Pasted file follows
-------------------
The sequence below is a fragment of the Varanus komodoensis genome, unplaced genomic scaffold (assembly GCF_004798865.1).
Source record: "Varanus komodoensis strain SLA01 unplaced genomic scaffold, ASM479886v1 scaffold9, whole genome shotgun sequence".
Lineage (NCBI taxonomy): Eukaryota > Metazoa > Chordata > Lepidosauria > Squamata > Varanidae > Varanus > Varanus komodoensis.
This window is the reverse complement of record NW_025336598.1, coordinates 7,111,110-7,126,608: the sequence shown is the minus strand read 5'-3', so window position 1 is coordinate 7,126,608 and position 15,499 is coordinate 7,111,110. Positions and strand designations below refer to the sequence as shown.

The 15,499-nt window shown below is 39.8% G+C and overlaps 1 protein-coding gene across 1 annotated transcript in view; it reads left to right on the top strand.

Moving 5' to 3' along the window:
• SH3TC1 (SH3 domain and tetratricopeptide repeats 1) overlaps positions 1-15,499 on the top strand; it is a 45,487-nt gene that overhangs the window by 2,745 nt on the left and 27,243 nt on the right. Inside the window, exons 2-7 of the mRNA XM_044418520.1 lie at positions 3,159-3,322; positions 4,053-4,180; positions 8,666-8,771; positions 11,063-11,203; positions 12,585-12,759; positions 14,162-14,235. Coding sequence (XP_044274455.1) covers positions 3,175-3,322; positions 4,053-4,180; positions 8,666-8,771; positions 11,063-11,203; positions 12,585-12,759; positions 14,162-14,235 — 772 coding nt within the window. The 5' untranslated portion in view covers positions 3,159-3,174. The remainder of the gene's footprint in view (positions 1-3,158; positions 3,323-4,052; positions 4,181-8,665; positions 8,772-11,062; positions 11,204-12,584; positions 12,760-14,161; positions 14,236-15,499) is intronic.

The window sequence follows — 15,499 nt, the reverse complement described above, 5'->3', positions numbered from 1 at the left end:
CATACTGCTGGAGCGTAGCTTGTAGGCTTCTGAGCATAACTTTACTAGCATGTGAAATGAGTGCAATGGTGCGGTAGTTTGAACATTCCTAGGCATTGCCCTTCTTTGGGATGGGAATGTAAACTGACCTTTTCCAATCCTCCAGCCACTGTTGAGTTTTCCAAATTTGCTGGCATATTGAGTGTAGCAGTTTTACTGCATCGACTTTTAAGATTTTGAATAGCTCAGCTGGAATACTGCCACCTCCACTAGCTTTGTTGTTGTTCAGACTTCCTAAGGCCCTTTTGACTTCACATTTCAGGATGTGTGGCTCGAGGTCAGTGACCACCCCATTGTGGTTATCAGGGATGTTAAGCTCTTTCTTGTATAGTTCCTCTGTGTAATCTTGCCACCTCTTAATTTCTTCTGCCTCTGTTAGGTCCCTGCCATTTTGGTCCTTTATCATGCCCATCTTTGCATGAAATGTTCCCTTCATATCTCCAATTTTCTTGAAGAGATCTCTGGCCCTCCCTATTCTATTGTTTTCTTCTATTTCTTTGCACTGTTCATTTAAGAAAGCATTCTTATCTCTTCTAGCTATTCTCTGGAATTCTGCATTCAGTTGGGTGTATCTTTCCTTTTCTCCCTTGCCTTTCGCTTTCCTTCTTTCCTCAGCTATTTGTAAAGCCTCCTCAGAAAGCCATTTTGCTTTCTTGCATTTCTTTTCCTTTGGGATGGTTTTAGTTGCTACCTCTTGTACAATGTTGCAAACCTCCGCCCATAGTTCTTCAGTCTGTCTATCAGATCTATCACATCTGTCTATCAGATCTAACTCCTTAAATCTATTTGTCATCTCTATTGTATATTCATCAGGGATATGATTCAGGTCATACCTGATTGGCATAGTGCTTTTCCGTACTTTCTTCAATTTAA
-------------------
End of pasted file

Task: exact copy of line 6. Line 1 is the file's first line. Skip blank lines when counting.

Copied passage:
Moving 5' to 3' along the window: